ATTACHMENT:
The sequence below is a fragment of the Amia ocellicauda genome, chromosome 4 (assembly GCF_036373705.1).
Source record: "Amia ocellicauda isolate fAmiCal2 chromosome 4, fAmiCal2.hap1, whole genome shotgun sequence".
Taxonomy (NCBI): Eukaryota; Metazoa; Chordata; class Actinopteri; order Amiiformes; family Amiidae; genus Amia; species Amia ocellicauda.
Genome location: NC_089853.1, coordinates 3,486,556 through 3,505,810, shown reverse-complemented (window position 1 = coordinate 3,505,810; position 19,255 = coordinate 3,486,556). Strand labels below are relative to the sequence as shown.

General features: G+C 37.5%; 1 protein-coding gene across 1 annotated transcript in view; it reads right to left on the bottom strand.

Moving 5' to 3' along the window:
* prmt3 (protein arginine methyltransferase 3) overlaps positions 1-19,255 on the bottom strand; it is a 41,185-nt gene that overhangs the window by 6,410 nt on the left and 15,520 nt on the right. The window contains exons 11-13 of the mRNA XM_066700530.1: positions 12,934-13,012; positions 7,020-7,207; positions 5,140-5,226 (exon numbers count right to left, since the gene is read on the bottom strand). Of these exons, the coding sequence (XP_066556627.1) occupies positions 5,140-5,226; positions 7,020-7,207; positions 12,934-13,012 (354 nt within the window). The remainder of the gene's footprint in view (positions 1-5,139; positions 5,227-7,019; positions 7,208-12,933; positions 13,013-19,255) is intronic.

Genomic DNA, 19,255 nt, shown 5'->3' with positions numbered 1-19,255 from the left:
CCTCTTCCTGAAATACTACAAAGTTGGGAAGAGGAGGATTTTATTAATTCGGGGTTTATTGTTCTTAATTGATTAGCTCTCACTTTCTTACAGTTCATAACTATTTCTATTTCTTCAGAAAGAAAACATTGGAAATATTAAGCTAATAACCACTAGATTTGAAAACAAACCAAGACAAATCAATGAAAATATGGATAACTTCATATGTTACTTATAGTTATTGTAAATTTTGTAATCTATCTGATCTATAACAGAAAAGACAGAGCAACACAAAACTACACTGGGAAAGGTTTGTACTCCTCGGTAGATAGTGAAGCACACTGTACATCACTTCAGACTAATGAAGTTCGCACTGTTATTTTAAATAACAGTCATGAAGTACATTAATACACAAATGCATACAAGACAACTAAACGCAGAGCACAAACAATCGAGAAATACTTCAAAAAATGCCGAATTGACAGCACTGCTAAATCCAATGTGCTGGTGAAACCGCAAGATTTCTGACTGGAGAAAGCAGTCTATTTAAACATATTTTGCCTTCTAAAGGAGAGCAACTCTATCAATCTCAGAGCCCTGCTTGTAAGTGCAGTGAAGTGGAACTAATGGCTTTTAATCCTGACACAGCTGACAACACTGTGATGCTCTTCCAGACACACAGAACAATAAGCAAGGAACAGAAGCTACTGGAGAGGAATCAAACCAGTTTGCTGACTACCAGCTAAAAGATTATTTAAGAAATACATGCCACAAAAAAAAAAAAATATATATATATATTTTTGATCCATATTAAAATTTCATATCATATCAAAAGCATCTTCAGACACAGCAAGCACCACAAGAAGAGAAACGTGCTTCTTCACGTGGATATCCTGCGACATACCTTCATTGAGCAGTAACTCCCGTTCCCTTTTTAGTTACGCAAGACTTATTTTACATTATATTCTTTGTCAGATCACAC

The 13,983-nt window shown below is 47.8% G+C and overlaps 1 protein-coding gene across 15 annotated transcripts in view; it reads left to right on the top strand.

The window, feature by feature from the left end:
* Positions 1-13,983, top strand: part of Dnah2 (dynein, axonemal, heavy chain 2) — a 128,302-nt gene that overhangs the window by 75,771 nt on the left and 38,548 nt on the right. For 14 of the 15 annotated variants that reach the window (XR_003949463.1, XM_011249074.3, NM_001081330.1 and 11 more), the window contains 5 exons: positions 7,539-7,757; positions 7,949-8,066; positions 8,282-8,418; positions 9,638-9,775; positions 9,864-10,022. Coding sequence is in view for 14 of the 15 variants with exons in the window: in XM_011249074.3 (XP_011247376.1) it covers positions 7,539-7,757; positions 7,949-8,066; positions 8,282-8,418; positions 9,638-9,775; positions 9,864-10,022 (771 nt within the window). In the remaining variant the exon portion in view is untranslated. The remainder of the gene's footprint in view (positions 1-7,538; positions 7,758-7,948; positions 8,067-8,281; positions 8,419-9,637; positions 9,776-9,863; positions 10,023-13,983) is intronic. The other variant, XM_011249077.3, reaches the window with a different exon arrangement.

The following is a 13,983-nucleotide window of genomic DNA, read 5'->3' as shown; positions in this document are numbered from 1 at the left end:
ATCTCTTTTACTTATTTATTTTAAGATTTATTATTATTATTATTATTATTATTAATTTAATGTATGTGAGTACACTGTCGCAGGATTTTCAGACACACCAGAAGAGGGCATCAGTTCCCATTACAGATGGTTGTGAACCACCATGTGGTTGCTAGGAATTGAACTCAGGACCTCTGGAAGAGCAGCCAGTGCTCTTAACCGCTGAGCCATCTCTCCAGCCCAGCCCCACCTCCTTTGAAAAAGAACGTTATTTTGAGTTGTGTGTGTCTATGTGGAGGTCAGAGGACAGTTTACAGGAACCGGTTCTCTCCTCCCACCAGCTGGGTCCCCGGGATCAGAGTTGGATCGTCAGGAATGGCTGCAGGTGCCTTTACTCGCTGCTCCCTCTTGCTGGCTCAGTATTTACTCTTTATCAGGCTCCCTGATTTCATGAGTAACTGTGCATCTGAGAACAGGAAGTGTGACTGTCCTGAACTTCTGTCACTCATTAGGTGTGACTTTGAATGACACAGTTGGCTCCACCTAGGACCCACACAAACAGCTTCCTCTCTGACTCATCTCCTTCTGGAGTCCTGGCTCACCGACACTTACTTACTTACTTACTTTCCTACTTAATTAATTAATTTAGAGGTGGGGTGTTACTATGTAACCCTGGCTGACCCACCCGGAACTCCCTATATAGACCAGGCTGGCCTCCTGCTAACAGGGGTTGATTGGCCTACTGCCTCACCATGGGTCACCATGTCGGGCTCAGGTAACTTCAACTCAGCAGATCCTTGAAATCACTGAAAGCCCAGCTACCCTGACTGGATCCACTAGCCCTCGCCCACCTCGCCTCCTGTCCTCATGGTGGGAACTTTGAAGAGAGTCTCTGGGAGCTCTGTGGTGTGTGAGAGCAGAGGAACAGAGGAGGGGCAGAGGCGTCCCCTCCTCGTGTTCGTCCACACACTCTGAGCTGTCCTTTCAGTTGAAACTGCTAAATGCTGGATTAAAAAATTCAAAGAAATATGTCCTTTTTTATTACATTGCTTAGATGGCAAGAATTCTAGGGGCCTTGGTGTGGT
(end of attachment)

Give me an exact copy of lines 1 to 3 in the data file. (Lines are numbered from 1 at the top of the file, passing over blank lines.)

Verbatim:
The sequence below is a fragment of the Amia ocellicauda genome, chromosome 4 (assembly GCF_036373705.1).
Source record: "Amia ocellicauda isolate fAmiCal2 chromosome 4, fAmiCal2.hap1, whole genome shotgun sequence".
Taxonomy (NCBI): Eukaryota; Metazoa; Chordata; class Actinopteri; order Amiiformes; family Amiidae; genus Amia; species Amia ocellicauda.